Machanized oxyfuel control with ion current sensing: An approach for sensing standoff distance and fuel-oxygen mixture using only the electrical characteristics of the flame is descirbed

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3 Citations (Scopus)

Abstract

This paper advances an approach to sensing in mechanized oxyfuel systems where sensors are eliminated and the electrical characteristics inherent to the torch, flame, and workpiece are used to measure standoff distance and fule-oxygen ratio. Electrical properties are also shown to be correlated to preheat flow rate and work temperature. These measurements were conducted by applying voltage to the torch and measuring the resulting current transmitted through the flame. Measurements with an Oxweld C-67 torch heating a temperature-stabilized plate revealed an nonlinear current-voltage characteristic with three regimes at signal level voltages (-10 to 10 V). These regimes were dominated by different physical phenomena that empowered the observer to understand various parameters of the system typically only available by mounting sensors in the vicinity of the flame. Eliminating sensors from the "hot zone" had positive cost implications, but there was an even stronger potential benefit to the reliability of the system, because those sensors were susceptible to damage from the process.

Original languageEnglish (US)
Pages (from-to)154s-162s
JournalWelding Journal
Volume96
Issue number5
StatePublished - May 1 2017

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Ions
Oxygen
Sensors
Electric potential
Current voltage characteristics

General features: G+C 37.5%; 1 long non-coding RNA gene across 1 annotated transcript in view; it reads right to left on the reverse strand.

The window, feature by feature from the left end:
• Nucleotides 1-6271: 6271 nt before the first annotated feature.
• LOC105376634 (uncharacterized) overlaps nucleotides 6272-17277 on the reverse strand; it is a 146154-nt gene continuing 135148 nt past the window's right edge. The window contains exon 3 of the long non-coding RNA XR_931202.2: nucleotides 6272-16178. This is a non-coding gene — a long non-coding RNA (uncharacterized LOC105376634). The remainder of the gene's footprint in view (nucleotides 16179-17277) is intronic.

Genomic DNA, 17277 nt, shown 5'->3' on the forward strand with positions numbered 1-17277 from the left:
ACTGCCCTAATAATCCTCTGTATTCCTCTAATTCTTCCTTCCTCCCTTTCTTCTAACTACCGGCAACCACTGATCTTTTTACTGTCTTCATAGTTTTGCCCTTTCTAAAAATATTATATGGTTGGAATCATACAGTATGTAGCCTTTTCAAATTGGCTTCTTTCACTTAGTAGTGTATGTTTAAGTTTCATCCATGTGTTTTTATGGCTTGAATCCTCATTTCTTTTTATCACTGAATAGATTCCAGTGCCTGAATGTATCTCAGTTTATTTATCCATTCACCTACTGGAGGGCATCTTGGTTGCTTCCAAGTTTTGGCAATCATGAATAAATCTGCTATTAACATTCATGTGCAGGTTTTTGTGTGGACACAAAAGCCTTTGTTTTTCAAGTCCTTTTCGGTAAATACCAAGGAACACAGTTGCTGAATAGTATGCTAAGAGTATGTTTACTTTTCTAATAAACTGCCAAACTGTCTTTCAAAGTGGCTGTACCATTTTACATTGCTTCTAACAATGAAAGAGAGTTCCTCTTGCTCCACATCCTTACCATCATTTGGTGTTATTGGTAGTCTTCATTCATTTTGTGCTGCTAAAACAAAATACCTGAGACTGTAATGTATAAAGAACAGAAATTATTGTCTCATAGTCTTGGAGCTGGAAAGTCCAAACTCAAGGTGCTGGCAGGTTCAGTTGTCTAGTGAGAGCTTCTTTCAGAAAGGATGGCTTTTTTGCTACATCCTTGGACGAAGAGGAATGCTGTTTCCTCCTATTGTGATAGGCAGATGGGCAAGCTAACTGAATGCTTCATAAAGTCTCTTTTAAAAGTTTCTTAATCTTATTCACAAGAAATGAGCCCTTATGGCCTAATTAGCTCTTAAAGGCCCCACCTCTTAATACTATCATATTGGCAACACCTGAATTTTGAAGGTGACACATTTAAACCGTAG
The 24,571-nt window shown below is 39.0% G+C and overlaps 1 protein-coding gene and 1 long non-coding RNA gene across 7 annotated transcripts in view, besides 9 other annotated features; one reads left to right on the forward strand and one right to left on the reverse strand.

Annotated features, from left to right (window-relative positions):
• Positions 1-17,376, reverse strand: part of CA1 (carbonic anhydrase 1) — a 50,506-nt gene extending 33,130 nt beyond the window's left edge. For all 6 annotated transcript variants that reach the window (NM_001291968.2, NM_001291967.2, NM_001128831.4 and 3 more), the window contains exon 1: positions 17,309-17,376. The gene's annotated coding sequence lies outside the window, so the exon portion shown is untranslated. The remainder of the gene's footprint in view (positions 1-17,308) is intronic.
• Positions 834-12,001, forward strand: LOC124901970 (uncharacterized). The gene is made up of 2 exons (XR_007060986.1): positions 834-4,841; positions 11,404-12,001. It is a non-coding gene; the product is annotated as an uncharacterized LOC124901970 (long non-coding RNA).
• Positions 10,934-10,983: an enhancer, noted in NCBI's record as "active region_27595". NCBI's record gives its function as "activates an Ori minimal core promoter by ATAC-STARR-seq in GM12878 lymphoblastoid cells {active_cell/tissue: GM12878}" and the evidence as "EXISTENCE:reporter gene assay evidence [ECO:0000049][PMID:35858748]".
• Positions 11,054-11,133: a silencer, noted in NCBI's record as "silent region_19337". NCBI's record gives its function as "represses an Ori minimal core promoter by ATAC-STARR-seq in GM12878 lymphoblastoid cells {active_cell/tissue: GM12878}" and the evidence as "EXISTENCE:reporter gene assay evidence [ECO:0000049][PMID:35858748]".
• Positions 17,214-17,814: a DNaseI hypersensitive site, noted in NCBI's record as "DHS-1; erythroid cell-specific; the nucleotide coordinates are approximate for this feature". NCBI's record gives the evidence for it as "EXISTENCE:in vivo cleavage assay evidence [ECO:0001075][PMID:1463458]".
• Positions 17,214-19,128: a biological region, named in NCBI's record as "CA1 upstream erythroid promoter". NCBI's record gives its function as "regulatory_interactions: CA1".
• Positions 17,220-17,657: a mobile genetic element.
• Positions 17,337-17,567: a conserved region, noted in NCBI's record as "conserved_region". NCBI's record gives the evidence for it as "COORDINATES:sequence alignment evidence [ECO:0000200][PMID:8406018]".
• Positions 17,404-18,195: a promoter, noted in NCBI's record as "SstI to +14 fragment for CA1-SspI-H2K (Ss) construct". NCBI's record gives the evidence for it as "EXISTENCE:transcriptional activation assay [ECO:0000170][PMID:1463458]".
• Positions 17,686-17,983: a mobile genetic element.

Mountings
Electric properties
Flow rate
Heating
Temperature
Costs

All Science Journal Classification (ASJC) codes

  • Mechanics of Materials
  • Mechanical Engineering
  • Metals and Alloys

Cite this

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abstract = "This paper advances an approach to sensing in mechanized oxyfuel systems where sensors are eliminated and the electrical characteristics inherent to the torch, flame, and workpiece are used to measure standoff distance and fule-oxygen ratio. Electrical properties are also shown to be correlated to preheat flow rate and work temperature. These measurements were conducted by applying voltage to the torch and measuring the resulting current transmitted through the flame. Measurements with an Oxweld C-67 torch heating a temperature-stabilized plate revealed an nonlinear current-voltage characteristic with three regimes at signal level voltages (-10 to 10 V). These regimes were dominated by different physical phenomena that empowered the observer to understand various parameters of the system typically only available by mounting sensors in the vicinity of the flame. Eliminating sensors from the {"}hot zone{"} had positive cost implications, but there was an even stronger potential benefit to the reliability of the system, because those sensors were susceptible to damage from the process.",
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